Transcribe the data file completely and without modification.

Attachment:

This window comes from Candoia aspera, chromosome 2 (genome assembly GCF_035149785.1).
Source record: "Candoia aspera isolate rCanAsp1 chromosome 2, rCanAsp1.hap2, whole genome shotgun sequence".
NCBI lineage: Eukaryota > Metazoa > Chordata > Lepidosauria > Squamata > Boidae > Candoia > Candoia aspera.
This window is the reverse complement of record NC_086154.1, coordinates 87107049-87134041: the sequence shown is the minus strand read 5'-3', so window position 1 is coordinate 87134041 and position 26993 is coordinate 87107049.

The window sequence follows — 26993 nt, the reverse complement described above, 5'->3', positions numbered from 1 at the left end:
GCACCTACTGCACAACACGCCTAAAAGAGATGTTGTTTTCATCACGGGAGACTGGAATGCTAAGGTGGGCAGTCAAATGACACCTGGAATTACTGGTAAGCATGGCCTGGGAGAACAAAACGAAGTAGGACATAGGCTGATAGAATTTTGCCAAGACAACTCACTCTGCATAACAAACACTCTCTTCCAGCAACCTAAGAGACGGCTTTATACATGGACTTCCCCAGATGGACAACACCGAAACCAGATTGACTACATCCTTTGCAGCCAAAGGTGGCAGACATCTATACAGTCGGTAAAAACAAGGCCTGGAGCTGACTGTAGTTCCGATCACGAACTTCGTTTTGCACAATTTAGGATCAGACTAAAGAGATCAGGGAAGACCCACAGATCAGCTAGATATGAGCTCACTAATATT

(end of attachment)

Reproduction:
This window comes from Candoia aspera, chromosome 2 (genome assembly GCF_035149785.1).
Source record: "Candoia aspera isolate rCanAsp1 chromosome 2, rCanAsp1.hap2, whole genome shotgun sequence".
NCBI lineage: Eukaryota > Metazoa > Chordata > Lepidosauria > Squamata > Boidae > Candoia > Candoia aspera.
This window is the reverse complement of record NC_086154.1, coordinates 87107049-87134041: the sequence shown is the minus strand read 5'-3', so window position 1 is coordinate 87134041 and position 26993 is coordinate 87107049.

The window sequence follows — 26993 nt, the reverse complement described above, 5'->3', positions numbered from 1 at the left end:
GCACCTACTGCACAACACGCCTAAAAGAGATGTTGTTTTCATCACGGGAGACTGGAATGCTAAGGTGGGCAGTCAAATGACACCTGGAATTACTGGTAAGCATGGCCTGGGAGAACAAAACGAAGTAGGACATAGGCTGATAGAATTTTGCCAAGACAACTCACTCTGCATAACAAACACTCTCTTCCAGCAACCTAAGAGACGGCTTTATACATGGACTTCCCCAGATGGACAACACCGAAACCAGATTGACTACATCCTTTGCAGCCAAAGGTGGCAGACATCTATACAGTCGGTAAAAACAAGGCCTGGAGCTGACTGTAGTTCCGATCACGAACTTCGTTTTGCACAATTTAGGATCAGACTAAAGAGATCAGGGAAGACCCACAGATCAGCTAGATATGAGCTCACTAATATT